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What to do when a loved one dies

In the first month following a loved one’s death, many tasks need to be completed. Handling all of the personal or legal details may fall on you. It is stressful and unless you have served as an Executor before, it can be unappreciative by family. This is an important time to get help: use family members and contact professionals. Below is a starting point to help you get through the first month after you lose a close one.

As soon as possible:

  • Send out a group text, email, or phone call to let people know their loved one has died. Make as many individual connections as possible. Try to make all the direct communication you want before posting on social media.
    • Going through the deceased’s email and phone contacts will give you a great place to start. Ask the recipients to spread the word.
    • When ready put a post on social media.
  • Find out about existing funeral and burial plans.
    • Someone will have to take charge of the situation, call a family meeting to have the first conversation.
    • If there were no instructions from the deceased, you will need to discuss what the person wanted in terms of a funeral, what the family can afford, and what the immediate family wants.
  • If the deceased was working, notify their employer.

Within the first week:

  • Decide on funeral, burial, or cremation arrangements
    • If there is not a prepaid burial plan, you’ll need to choose a funeral home and decide on specifics like where the service will be held, whether to cremate, where the body or ashes will be interred, and what type of tombstone or urn to order.
    • If the person was in the military, a first responder, or belonged to a fraternal or religious group contact the specific organization.  Some offer burial benefits or conduct funeral services.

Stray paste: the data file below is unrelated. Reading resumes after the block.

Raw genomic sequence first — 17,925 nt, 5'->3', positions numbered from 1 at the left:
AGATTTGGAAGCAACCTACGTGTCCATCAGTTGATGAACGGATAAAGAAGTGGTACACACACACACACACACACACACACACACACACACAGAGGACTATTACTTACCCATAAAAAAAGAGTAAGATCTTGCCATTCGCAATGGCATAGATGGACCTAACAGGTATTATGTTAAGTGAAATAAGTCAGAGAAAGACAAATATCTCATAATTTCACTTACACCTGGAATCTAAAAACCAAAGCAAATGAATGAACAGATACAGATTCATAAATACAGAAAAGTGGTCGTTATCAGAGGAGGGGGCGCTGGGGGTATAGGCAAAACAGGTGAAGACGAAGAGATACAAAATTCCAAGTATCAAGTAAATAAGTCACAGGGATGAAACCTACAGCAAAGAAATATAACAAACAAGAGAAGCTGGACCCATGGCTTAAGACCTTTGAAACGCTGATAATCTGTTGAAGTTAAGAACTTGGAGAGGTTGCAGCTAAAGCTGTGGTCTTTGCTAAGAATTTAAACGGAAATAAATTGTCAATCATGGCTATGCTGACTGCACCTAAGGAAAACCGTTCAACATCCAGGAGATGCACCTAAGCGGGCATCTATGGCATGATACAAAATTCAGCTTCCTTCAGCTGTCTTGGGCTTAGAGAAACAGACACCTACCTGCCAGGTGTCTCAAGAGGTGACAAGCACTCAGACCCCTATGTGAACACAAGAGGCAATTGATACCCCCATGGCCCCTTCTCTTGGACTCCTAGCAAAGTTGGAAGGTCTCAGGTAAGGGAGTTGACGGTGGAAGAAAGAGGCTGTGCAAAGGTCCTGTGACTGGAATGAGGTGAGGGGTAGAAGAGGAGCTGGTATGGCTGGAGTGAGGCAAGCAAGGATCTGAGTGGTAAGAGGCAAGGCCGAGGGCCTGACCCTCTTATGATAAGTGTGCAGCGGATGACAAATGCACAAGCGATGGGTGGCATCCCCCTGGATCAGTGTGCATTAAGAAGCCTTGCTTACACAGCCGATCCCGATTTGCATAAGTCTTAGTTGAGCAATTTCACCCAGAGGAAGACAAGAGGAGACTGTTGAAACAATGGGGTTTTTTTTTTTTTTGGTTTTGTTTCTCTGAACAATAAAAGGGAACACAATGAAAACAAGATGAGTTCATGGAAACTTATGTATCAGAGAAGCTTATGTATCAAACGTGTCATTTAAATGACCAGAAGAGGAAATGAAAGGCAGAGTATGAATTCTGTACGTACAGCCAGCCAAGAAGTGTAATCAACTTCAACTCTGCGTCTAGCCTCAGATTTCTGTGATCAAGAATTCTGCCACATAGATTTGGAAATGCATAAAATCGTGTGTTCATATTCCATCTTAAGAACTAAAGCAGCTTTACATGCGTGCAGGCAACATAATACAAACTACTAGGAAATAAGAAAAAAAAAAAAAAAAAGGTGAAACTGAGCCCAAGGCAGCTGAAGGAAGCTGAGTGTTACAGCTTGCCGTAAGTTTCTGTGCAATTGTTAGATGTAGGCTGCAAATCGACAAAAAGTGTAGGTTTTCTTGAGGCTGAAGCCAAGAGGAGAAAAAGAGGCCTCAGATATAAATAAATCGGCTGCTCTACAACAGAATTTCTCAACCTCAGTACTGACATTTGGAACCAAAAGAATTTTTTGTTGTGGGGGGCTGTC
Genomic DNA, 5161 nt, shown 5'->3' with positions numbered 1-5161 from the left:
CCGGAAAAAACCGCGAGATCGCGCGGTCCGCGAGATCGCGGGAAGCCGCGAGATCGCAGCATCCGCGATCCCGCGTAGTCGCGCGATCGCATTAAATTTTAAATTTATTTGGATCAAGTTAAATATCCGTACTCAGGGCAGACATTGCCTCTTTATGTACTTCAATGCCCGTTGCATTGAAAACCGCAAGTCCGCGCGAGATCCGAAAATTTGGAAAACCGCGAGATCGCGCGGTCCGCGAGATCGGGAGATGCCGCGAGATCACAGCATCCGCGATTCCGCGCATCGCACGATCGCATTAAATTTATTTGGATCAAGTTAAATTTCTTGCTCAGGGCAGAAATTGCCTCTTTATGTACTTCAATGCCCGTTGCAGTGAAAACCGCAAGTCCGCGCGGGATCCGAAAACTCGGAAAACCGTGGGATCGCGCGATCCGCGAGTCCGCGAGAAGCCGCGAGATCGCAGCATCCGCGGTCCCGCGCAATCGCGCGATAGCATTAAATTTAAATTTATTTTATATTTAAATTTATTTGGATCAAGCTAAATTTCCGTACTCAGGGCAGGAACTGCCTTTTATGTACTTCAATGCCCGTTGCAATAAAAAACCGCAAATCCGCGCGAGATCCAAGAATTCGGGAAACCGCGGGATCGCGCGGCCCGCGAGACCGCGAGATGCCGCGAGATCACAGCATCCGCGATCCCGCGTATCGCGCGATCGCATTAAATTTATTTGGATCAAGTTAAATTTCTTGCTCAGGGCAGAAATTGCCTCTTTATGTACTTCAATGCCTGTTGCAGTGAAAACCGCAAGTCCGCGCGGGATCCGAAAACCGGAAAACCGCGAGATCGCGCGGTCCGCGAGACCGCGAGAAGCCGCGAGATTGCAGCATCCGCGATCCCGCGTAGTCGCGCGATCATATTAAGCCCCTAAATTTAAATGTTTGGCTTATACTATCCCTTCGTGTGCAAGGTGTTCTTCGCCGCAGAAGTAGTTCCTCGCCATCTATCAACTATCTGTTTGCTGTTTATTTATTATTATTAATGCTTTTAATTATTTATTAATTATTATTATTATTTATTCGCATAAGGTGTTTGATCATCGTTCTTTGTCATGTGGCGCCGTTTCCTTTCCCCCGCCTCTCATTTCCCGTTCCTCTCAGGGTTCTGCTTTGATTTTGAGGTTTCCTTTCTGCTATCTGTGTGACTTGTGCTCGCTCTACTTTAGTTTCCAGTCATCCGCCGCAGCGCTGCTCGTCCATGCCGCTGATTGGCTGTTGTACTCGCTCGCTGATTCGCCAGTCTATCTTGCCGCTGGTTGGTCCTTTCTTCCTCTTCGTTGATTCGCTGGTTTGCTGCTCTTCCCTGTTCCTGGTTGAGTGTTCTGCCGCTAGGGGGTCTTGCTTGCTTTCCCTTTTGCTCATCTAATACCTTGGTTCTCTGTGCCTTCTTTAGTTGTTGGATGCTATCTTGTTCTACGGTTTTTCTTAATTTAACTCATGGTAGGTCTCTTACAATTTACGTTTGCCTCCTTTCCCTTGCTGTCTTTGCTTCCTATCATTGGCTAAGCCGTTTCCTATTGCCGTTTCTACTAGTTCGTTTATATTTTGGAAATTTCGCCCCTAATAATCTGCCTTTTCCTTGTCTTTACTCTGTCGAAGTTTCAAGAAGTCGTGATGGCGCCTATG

• The funeral home should be a great resource to you. Line up relatives and friends to be pallbearers, eulogize, and plan the service.
    • Write an obituary.
  • Secure the property
    • If the deceased lived alone, you will want to make sure their home and vehicle are secured. Any valuables should be locked up.
    • Take care of any pets.
    • Forward mail to whoever will be handling the estate duties. The goal is to make the property not look empty or abandoned. A bunch of mail or newspapers is a sign the home could be empty and empty homes attract unwanted guests.
  • Death Certificates
    • We recommend requesting at least ten copies of the death certificate. You will need death certificates to close bank and brokerage accounts, file insurance claims, and register death with government agencies.
  • Find their Estate Plan (Will and or Trust): there might be specific instructions in the document on end-of-life wishes.

Within the first month:

  • Make a list of bills and cancel services no longer needed.
    • Cellphone, cable, internet, etc.
    • Close credit cards to prevent any future charges. It is easier to stop a payment than try and get money back from some companies.
    • Terminate insurance policies (home/auto/health)
    • Delete/memorialize their social media accounts
  • Notify
    • Social Security Administration if they were receiving benefits – Social Security Administration
    • Life insurance companies – you will need death certificates and policy numbers if possible
    • Banks/Financial Institutions – find out how all the accounts are titled/owned. Find out if there are direct beneficiaries listed on each account or if they are joint accounts
    • Credit Agencies as identity theft is prevalent with the deceased
    • Cancel driver’s license – this helps prevent identity theft
    • Did they work with a financial planner or estate planning attorney? Contact them directly 
  • Make an inventory of all the assets
    • A tax return is a great resource for tracking down assets
  • Talk with a probate attorney and find out if a probate case needs to be opened. They will also instruct you when you can start distributing assets to the beneficiaries 


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